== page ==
A deep blue dash streaks across the blazing hot desert, followed by a violent cloud of dust. It’s the Corvette ZR1 “Blue Devil,” racing towards our Skatter Tech office to deliver us another bright blue monster: the Kingston KHX2000C8D3T1K3/G6X, Hyper-X, DDR3, 6GB, 2000MHz, triple-channel memory kit, purported to be as wickedly fast as the ZR1. We’ll take it for a drive to find out.
Kingston is a company that is ubiquitous in the memory world. Their innovative products from their market-leading 256GB flash drive to their line of fast SSDs give consumers both performance and value. Kingston sent us their KHX2000C8D3T1K3/6GX memory kit for testing, which consists of three 2GB memory sticks rated at DDR3 2000MHz speeds with timings of 8-8-8-24.
Packaging and Installation
The KHX2000C8D3T1K3/6GX memory kit looks daunting in its clear plastic casing. Right off the bat you’ll notice the tall and imposing Kingston-blue heatsinks attached to the memory sticks. Each memory stick stands 2.401in (61mm) tall with its heatsink, so make sure to check if these modules will fit if you have a large CPU cooler. Removing the RAM heatsinks isn’t advised, since the memory runs hot at a high 1.65V and 2000MHz. The user manual is tucked away beneath one of the ram sticks inside.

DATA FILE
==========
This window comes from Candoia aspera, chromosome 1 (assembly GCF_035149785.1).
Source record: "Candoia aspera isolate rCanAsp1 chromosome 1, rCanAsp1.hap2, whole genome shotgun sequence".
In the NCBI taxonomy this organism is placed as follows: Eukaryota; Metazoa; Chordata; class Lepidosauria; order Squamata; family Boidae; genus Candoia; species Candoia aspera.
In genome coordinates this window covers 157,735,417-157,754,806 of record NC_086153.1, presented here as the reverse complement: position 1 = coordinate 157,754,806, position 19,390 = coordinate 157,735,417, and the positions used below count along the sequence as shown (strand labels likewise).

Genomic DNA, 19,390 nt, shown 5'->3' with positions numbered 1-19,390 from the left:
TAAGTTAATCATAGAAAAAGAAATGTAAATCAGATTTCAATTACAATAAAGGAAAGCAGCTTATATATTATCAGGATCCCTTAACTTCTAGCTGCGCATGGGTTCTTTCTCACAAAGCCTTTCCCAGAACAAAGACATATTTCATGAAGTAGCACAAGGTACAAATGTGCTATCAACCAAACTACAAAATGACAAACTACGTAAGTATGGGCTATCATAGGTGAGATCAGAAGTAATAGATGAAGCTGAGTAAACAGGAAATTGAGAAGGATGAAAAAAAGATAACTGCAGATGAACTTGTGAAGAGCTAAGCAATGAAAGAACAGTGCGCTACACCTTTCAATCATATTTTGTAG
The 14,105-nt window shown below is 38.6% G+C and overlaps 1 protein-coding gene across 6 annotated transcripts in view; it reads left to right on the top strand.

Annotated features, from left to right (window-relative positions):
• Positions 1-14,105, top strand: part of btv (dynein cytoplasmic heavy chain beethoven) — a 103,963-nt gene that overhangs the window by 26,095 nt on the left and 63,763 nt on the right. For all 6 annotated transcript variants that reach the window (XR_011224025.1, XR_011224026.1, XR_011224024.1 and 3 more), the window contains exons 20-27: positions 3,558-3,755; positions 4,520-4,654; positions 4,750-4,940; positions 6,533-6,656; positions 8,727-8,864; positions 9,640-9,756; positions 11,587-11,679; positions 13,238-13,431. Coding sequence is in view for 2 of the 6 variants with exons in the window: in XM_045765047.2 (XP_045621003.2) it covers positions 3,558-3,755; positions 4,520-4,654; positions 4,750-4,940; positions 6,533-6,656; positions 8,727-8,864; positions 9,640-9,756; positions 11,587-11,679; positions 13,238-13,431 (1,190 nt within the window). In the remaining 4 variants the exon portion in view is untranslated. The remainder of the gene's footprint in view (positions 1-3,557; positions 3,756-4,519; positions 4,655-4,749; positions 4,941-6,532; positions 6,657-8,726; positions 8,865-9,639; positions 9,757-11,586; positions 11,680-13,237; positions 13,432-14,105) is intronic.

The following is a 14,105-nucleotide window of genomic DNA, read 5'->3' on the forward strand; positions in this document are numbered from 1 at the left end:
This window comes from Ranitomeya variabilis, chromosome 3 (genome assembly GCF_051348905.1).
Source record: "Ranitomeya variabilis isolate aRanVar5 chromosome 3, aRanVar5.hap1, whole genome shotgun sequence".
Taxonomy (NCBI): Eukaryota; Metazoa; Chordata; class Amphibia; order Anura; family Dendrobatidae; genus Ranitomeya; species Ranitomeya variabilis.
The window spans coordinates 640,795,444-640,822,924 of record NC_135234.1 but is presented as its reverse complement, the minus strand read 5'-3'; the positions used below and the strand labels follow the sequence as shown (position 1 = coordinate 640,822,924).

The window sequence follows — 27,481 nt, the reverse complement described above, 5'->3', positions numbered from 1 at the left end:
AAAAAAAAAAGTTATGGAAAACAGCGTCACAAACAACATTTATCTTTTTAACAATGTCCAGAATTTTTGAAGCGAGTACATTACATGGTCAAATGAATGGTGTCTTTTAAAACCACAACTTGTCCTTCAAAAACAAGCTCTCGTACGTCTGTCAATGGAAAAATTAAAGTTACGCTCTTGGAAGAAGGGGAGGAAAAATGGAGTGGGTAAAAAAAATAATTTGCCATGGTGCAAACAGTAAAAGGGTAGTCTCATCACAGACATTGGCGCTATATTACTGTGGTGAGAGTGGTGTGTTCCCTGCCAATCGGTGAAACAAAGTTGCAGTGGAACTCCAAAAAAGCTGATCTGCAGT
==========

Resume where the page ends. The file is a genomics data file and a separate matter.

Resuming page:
Installing the Hyper-X kit was both simple and a bit tricky at the same time. Initially we just popped the RAM into its slots on the motherboard, booted into the BIOS, and selected the appropriate XMP setting to get up and running. We later found when checking our BIOS settings that the XMP setting had set our i7’s uncore voltage to a dangerous 1.7V. This was very troubling, considering that Intel states 1.45V as the maximum safe voltage for the uncore. We searched the Internet and found that it isn’t uncommon for the i7 famiy of CPUs to need a high uncore voltage in order to run 2000MHz RAM. In the end, we were able to get the Hyper-X kit running stably at its full 2000MHz speed with a uncore voltage of 1.525V.
In order to test the KHX2000C8D3T1K3/6GX memory kit we installed it into our ASUS P6T6 motherboard and fired up the computer. We stability tested the RAM with Memtest at DDR3-2000 speeds to check for any errors. Benchmarking consisted of running Lavalys’ Everest Ultimate Edition and SiS’ Sandra.
- Processor: Intel Core i7 920
- Motherboard: ASUS P6T6 WS Revolution
- Graphics Card: Radeon 5850 CrossFireX
- Hard Drive: OCZ Agility 60GB